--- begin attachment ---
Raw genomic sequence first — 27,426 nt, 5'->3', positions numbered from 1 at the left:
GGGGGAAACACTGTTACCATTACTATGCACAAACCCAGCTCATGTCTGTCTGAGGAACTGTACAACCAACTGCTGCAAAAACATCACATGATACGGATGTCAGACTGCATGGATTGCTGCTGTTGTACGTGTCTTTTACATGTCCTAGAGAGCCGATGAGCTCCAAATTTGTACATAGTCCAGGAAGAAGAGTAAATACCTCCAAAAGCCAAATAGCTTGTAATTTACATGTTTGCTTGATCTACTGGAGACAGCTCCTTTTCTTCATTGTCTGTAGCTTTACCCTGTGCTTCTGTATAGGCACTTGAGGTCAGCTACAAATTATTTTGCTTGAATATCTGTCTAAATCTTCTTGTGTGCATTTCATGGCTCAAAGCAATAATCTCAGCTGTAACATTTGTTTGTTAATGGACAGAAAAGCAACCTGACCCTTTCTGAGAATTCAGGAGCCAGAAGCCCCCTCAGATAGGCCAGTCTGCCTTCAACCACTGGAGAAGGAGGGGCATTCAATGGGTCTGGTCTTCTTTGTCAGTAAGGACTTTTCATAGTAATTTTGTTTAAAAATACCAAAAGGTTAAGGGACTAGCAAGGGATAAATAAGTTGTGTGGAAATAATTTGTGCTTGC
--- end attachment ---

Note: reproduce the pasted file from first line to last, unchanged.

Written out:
Raw genomic sequence first — 27,426 nt, 5'->3', positions numbered from 1 at the left:
GGGGGAAACACTGTTACCATTACTATGCACAAACCCAGCTCATGTCTGTCTGAGGAACTGTACAACCAACTGCTGCAAAAACATCACATGATACGGATGTCAGACTGCATGGATTGCTGCTGTTGTACGTGTCTTTTACATGTCCTAGAGAGCCGATGAGCTCCAAATTTGTACATAGTCCAGGAAGAAGAGTAAATACCTCCAAAAGCCAAATAGCTTGTAATTTACATGTTTGCTTGATCTACTGGAGACAGCTCCTTTTCTTCATTGTCTGTAGCTTTACCCTGTGCTTCTGTATAGGCACTTGAGGTCAGCTACAAATTATTTTGCTTGAATATCTGTCTAAATCTTCTTGTGTGCATTTCATGGCTCAAAGCAATAATCTCAGCTGTAACATTTGTTTGTTAATGGACAGAAAAGCAACCTGACCCTTTCTGAGAATTCAGGAGCCAGAAGCCCCCTCAGATAGGCCAGTCTGCCTTCAACCACTGGAGAAGGAGGGGCATTCAATGGGTCTGGTCTTCTTTGTCAGTAAGGACTTTTCATAGTAATTTTGTTTAAAAATACCAAAAGGTTAAGGGACTAGCAAGGGATAAATAAGTTGTGTGGAAATAATTTGTGCTTGC